The ministry which the Oblates do today in retreat houses and pilgrimage shrines has its origins in the earliest days of the Congregation. Our first house outside of Aix, Notre Dame du Laus, was a place of pilgrimage where the Missionaries accompanied people on retreats. Our second establishment outside of Aix was the Calvaire in Marseille, and here the ministry of giving retreats was also an integral part of its mission – as Eugene wanted every Oblate house to be.

In 1826, Eugene was considering moving the novitiate to this community in Marseille and was concerned that there would no longer be sufficient place to accommodate retreatants for a ministry that “does so much good.” This fruitful ministry continues today in many parts of the Oblate world.

I also will be sorry to renounce the hope of being able to give retreats in the house; they do so much good. I know that in France their benefits are unknown and confessors do not trouble themselves to recommend them; but even if we would only bring together half a dozen persons, perhaps the liking for them will catch on and God knows with what profit for souls!
But, if we are going to have novices in the house, what room will remain to lodge the retreatants? If we were sure this work would succeed, we would have to be able to buy the neighboring houses. These thoughts come to my mind as I go about the streets of Rome pursuing our affairs.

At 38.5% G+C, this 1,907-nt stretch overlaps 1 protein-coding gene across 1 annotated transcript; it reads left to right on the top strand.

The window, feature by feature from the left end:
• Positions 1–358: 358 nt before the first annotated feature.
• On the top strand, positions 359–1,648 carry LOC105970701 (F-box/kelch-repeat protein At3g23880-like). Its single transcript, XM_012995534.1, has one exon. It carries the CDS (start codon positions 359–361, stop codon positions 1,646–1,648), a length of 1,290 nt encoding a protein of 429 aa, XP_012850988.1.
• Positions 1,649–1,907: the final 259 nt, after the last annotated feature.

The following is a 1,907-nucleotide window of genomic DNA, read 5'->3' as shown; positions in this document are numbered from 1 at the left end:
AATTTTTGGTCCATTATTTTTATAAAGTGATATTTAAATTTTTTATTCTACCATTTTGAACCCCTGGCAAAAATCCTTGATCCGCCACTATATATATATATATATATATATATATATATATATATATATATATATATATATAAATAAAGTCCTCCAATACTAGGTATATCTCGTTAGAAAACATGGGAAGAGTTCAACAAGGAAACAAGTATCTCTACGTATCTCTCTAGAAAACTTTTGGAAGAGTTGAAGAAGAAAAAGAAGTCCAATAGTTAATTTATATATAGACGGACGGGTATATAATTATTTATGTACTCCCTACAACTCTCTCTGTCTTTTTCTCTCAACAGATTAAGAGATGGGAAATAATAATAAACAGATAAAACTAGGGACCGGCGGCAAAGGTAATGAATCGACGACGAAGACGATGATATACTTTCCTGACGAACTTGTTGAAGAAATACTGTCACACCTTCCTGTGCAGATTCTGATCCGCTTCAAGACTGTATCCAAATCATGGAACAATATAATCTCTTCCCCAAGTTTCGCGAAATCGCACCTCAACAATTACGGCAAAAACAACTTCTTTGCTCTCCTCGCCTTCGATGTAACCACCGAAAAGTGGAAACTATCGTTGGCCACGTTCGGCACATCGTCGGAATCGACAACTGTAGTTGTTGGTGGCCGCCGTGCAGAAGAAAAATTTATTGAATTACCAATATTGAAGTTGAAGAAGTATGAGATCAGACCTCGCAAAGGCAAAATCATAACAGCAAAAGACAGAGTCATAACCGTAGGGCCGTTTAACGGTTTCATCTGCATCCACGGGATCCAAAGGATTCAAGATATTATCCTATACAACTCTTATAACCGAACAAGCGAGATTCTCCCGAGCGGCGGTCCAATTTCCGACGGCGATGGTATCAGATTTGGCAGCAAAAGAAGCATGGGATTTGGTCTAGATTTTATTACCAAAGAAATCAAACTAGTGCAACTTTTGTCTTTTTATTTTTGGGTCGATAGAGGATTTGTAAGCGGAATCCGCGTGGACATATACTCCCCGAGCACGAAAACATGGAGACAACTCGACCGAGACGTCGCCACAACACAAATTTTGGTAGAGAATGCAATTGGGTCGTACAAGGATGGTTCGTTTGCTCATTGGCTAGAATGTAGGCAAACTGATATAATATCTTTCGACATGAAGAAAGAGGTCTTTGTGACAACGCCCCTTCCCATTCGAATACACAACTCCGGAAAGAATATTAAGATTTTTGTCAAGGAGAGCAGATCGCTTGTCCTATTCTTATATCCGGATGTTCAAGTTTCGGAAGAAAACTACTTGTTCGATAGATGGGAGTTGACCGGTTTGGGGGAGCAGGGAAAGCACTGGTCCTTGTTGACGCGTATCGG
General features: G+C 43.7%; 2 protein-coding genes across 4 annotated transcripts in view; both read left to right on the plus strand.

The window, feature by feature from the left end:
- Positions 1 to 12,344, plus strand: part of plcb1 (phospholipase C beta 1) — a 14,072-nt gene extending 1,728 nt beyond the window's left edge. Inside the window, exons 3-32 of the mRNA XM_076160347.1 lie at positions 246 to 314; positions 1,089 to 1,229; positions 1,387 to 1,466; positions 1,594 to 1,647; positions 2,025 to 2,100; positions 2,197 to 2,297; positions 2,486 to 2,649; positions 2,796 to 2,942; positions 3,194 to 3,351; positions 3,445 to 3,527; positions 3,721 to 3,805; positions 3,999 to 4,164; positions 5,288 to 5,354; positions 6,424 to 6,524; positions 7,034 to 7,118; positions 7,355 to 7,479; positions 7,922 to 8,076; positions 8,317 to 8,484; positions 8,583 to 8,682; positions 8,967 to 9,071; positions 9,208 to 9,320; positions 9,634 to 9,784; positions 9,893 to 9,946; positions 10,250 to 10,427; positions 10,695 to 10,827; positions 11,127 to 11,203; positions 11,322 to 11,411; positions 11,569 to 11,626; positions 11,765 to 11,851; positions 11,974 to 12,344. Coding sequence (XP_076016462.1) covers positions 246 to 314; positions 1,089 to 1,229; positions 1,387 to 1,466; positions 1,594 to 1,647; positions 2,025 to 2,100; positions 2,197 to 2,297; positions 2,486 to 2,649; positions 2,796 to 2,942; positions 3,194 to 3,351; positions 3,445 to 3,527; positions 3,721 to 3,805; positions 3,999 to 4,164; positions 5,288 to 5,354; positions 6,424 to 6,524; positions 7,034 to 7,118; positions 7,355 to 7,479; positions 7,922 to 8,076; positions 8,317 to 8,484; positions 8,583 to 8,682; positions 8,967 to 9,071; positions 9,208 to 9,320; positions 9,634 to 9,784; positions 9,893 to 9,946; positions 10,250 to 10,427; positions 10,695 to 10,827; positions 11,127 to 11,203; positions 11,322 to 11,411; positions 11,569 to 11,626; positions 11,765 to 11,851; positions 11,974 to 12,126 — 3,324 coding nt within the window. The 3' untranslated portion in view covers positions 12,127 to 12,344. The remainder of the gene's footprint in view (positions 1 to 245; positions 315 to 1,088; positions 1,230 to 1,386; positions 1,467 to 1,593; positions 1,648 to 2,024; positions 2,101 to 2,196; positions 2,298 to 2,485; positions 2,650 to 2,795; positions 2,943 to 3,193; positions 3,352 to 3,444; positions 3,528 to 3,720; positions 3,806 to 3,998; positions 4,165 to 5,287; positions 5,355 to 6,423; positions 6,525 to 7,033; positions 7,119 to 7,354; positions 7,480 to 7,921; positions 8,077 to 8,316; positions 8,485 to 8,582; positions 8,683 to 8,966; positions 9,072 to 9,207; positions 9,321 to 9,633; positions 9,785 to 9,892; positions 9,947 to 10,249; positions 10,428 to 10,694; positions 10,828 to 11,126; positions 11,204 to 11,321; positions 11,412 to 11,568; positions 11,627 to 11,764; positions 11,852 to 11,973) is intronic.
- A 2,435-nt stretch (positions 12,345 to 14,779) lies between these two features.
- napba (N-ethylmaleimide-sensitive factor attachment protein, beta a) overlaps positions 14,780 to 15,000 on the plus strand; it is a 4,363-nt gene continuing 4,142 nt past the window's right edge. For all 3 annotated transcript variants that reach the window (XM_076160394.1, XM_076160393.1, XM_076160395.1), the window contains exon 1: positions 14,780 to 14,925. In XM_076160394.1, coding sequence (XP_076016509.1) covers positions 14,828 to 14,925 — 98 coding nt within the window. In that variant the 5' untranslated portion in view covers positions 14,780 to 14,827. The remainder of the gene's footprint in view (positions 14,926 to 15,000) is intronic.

Letter to Henri Tempier, 5 March 1826, EO VII n 228


“Nowhere can persons find a quieter or more untroubled retreat than in their own souls.”    Marcus Aurelius

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  1. Eleanor Rabnett, Oblate Associate says:

    Sometimes it feels like we are fighting for our very breath. Events take place, not necessarily expected but there is not surprise. It is swift but painful nevertheless. Is God clipping my wings or simply allowing it to be done? I suppose in the long run it does not matter but walking rather than soaring – it is a bit like smoldering rather than burning brightly.

    Right now it would be good to have a retreat house to go to. Perhaps to hide out in, where it is safe, where I might feel the whisper of God’s love enveloping me, holding me. But then, I am on a journey through the desert and when I look around me there’s no place to hide. At the moment I am incapable of understanding, all that I can muster is to perhaps stand against a silent wind, and then step out, one foot in front of another.

    I am not sure that I would entirely agree with Marcus Aurelius. Sometimes the retreat in our own souls can be uncomfortable at best, and at times tortured. And yet until I can find some type of peace and acceptance within my very self nothing from outside of myself will suffice. The cross may be all good and holy, but it’s damned painful to be on.

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